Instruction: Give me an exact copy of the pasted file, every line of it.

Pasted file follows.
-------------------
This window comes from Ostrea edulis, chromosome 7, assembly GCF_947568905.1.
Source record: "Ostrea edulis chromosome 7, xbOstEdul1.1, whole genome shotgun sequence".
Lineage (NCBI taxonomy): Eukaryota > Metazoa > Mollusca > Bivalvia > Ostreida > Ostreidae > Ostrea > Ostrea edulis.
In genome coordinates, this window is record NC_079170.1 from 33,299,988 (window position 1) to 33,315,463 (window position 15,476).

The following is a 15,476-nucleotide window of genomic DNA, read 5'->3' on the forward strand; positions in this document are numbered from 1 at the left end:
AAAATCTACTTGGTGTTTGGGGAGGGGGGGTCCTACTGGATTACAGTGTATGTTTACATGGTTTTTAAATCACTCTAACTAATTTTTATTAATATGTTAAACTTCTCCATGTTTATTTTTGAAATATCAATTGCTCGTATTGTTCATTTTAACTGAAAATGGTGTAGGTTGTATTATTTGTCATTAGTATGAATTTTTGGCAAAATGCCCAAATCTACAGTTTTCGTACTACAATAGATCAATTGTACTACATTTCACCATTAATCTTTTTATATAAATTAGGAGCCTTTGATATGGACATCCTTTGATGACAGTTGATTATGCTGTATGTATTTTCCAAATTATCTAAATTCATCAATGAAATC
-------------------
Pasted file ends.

This window comes from Ostrea edulis, chromosome 7, assembly GCF_947568905.1.
Source record: "Ostrea edulis chromosome 7, xbOstEdul1.1, whole genome shotgun sequence".
Lineage (NCBI taxonomy): Eukaryota > Metazoa > Mollusca > Bivalvia > Ostreida > Ostreidae > Ostrea > Ostrea edulis.
In genome coordinates, this window is record NC_079170.1 from 33,299,988 (window position 1) to 33,315,463 (window position 15,476).

The following is a 15,476-nucleotide window of genomic DNA, read 5'->3' on the forward strand; positions in this document are numbered from 1 at the left end:
AAAATCTACTTGGTGTTTGGGGAGGGGGGGTCCTACTGGATTACAGTGTATGTTTACATGGTTTTTAAATCACTCTAACTAATTTTTATTAATATGTTAAACTTCTCCATGTTTATTTTTGAAATATCAATTGCTCGTATTGTTCATTTTAACTGAAAATGGTGTAGGTTGTATTATTTGTCATTAGTATGAATTTTTGGCAAAATGCCCAAATCTACAGTTTTCGTACTACAATAGATCAATTGTACTACATTTCACCATTAATCTTTTTATATAAATTAGGAGCCTTTGATATGGACATCCTTTGATGACAGTTGATTATGCTGTATGTATTTTCCAAATTATCTAAATTCATCAATGAAATC